It is also attempting to reduce the number of core banking platforms by half in the next two years.
"In this year alone we have gone from a single overnight batch to now running four overnight separated batches on different parts of our business," said McEwan in a recent earnings call.
"That is one of the heaviest lifting I think any financial services organisation could do in their lives. And we have done that in the last 12 months and nobody noticed it. And at the same time we have double batched, we have doubled security, we've got a little bit of work to do on the ATM and the point-of-sale technology, fronts that we connect into, to do by the end of this year."
So is the FCA right?
So is the FCA correct to say that the outage was due to a lack of safeguards rather than investment in IT? It is likely that both aspects played a major role, said TechMarketView financial services analyst, Peter Roe, with the hugely complex and intertwined legacy systems used by the bank the real underlying cause.
While there were clearly huge amounts spent on IT each year, it was not necessarily targeted in the right place, he said.
"A huge amount of resource has been devoted to keeping the lights on, and also making systems compliant with all the new regulation, so there was little in the past that was able to be spent on real change," he said.
"[The batch processing software upgrade] is an example of how legacy systems increase the vulnerability of the banks, particularly when systems have to change, as they do.
"It was not a lack of investment - because of the amount that they were spending - but it shows the complexity of changing IT within a bank, [and the danger of] not having the correct process and quality control, because of the fiendishly complicated structures and systems."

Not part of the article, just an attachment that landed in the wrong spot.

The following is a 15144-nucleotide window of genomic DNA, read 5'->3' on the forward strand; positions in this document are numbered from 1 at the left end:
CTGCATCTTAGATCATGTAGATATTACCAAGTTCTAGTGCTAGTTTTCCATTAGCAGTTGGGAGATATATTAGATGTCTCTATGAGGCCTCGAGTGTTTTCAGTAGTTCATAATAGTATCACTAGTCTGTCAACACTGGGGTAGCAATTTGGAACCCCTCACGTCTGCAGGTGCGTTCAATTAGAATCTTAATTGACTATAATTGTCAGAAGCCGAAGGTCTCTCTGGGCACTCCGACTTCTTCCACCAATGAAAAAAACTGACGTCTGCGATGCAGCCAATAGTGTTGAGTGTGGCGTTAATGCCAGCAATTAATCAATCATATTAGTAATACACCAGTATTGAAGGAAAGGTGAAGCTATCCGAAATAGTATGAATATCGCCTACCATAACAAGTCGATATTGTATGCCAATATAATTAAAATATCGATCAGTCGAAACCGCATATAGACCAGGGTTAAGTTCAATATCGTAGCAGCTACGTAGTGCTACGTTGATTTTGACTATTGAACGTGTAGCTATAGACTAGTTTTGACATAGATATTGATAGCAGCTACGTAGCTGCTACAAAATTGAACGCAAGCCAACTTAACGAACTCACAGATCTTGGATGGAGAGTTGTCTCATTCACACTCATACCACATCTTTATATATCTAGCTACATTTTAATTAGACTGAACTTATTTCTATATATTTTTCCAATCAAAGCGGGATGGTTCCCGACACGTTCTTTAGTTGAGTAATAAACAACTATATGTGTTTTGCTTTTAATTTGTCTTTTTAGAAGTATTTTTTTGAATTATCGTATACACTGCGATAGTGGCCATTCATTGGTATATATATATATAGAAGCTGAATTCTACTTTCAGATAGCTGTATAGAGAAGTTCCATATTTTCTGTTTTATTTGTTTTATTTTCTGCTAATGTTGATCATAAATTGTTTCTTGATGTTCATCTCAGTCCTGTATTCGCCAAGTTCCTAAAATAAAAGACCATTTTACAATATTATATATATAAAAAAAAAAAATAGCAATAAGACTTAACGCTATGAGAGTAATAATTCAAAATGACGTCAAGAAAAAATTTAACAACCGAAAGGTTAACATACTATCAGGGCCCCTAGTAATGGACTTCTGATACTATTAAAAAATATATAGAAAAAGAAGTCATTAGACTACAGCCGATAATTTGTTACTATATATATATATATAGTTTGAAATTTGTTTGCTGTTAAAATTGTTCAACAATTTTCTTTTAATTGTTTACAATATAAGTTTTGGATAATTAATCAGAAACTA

He added: "It is a bit like a game of 'pick-up-sticks' - you try and pick one up without moving the other ones - but with software. If you move one system you are going to move others, and if you are not careful you can bring the whole lot of them down."
According to Lev Lesokhin, executive vice president at software quality analysis firm CAST, legacy infrastructure was ultimately to blame.
"The underlying issue is the creaking infrastructure which the largest (and oldest) UK banks use. This is under increasing pressure to deliver 'Google-like' customer services demanded by customers today," he said.
"Western banking systems are particularly exposed because they were the first to install computer systems, and investment in those systems has since been neglected as tightening budgets have meant less is spent on modernisation and quality assurance.
"Until these underlying issues are addressed and industry standards put in place, we will continue to see glitches like this."
Source: Computerworld UK
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